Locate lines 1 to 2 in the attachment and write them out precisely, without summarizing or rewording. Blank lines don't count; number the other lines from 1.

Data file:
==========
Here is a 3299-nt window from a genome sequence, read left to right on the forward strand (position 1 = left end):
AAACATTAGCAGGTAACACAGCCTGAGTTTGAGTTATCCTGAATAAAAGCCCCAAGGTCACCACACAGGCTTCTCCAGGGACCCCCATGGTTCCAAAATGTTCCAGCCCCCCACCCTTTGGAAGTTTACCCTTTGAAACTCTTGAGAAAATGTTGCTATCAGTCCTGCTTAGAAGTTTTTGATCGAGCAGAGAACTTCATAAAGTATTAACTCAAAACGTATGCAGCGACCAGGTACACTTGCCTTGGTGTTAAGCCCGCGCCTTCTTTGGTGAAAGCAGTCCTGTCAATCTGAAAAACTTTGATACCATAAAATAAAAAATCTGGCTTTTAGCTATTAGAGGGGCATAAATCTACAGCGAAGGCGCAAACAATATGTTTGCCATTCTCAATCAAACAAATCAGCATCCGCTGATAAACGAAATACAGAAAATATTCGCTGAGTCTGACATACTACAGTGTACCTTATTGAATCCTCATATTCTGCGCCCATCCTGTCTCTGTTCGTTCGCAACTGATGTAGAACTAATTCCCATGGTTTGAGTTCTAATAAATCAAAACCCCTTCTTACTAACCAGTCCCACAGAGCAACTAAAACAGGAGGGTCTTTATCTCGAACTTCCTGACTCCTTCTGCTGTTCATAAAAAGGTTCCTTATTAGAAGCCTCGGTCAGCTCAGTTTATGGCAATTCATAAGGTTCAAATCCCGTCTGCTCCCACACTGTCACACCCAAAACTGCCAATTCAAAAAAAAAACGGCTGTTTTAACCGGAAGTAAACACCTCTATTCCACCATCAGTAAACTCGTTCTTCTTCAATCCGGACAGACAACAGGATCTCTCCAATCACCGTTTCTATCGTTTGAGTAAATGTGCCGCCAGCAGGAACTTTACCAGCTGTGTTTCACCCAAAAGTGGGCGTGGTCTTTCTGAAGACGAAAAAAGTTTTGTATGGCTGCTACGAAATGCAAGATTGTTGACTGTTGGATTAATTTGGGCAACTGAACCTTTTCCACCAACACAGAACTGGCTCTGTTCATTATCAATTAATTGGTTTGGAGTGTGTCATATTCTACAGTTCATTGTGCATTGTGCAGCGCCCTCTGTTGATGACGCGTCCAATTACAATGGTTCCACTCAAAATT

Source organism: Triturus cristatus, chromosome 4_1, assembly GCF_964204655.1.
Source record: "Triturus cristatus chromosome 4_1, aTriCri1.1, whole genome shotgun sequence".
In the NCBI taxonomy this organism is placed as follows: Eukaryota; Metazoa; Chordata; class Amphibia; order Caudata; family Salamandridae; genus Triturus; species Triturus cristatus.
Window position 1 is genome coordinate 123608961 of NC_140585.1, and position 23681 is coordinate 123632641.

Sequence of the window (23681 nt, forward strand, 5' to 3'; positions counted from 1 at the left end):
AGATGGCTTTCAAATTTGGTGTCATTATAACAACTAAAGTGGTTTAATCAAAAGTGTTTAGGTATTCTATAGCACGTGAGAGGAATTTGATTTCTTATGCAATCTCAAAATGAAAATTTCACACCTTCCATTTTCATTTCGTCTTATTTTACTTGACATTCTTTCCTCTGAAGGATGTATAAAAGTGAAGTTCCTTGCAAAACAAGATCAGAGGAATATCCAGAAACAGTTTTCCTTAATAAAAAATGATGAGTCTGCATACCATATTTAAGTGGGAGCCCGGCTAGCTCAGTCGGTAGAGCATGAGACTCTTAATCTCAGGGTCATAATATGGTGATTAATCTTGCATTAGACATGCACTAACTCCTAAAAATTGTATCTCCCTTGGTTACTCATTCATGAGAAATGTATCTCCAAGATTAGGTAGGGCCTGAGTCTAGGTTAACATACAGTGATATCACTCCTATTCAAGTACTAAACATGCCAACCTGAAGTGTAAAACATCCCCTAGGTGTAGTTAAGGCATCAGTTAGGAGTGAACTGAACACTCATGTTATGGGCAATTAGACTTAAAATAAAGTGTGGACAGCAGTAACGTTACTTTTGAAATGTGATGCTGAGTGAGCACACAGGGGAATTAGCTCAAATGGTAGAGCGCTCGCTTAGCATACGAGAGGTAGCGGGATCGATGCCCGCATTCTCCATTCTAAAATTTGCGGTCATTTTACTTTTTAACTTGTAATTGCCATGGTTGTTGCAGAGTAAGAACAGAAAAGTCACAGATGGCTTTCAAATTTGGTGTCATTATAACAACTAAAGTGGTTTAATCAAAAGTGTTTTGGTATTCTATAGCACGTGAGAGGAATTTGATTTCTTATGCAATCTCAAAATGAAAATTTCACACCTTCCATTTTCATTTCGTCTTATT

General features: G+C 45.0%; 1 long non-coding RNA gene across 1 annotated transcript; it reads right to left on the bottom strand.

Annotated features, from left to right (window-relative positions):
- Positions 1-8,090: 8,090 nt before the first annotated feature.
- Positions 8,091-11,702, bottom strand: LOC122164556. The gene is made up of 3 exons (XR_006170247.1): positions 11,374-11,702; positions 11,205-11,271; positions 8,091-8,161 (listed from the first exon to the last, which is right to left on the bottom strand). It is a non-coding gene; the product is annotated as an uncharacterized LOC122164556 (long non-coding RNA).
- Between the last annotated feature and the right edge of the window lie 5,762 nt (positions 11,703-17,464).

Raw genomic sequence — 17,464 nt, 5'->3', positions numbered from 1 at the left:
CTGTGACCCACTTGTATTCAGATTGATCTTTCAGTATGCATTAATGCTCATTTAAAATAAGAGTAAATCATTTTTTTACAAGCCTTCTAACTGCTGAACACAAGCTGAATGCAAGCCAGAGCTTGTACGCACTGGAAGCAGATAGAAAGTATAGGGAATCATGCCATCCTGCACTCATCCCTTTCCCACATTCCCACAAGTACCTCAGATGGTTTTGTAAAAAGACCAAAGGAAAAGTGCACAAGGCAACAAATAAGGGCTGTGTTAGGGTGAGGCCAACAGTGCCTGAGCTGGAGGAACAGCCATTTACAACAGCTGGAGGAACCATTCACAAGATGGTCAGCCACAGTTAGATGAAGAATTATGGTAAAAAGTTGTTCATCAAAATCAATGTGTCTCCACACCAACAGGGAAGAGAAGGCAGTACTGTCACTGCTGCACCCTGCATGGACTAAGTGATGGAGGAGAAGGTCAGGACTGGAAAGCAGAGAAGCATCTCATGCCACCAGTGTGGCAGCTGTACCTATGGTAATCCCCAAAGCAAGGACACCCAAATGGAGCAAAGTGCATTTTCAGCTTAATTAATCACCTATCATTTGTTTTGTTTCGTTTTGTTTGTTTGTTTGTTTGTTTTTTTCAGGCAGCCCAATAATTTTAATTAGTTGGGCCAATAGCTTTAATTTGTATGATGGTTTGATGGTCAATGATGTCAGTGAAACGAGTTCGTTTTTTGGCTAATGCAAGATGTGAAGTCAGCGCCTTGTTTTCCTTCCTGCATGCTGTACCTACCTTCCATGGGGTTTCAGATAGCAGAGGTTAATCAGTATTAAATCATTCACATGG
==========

Here is a 3299-nt window from a genome sequence, read left to right on the forward strand (position 1 = left end):
AAACATTAGCAGGTAACACAGCCTGAGTTTGAGTTATCCTGAATAAAAGCCCCAAGGTCACCACACAGGCTTCTCCAGGGACCCCCATGGTTCCAAAATGTTCCAGCCCCCCACCCTTTGGAAGTTTACCCTTTGAAACTCTTGAGAAAATGTTGCTATCAGTCCTGCTTAGAAGTTTTTGATCGAGCAGAGAACTTCATAAAGTATTAACTCAAAACGTATGCAGCGACCAGGTACACTTGCCTTGGTGTTAAGCCCGCGCCTTCTTTGGTGAAAGCAGTCCTGTCAATCTGAAAAACTTTGATACCATAAAATAAAAAATCTGGCTTTTAGCTATTAGAGGGGCATAAATCTACAGCGAAGGCGCAAACAATATGTTTGCCATTCTCAATCAAACAAATCAGCATCCGCTGATAAACGAAATACAGAAAATATTCGCTGAGTCTGACATACTACAGTGTACCTTATTGAATCCTCATATTCTGCGCCCATCCTGTCTCTGTTCGTTCGCAACTGATGTAGAACTAATTCCCATGGTTTGAGTTCTAATAAATCAAAACCCCTTCTTACTAACCAGTCCCACAGAGCAACTAAAACAGGAGGGTCTTTATCTCGAACTTCCTGACTCCTTCTGCTGTTCATAAAAAGGTTCCTTATTAGAAGCCTCGGTCAGCTCAGTTTATGGCAATTCATAAGGTTCAAATCCCGTCTGCTCCCACACTGTCACACCCAAAACTGCCAATTCAAAAAAAAAACGGCTGTTTTAACCGGAAGTAAACACCTCTATTCCACCATCAGTAAACTCGTTCTTCTTCAATCCGGACAGACAACAGGATCTCTCCAATCACCGTTTCTATCGTTTGAGTAAATGTGCCGCCAGCAGGAACTTTACCAGCTGTGTTTCACCCAAAAGTGGGCGTGGTCTTTCTGAAGACGAAAAAAGTTTTGTATGGCTGCTACGAAATGCAAGATTGTTGACTGTTGGATTAATTTGGGCAACTGAACCTTTTCCACCAACACAGAACTGGCTCTGTTCATTATCAATTAATTGGTTTGGAGTGTGTCATATTCTACAGTTCATTGTGCATTGTGCAGCGCCCTCTGTTGATGACGCGTCCAATTACAATGGTTCCACTCAAAATT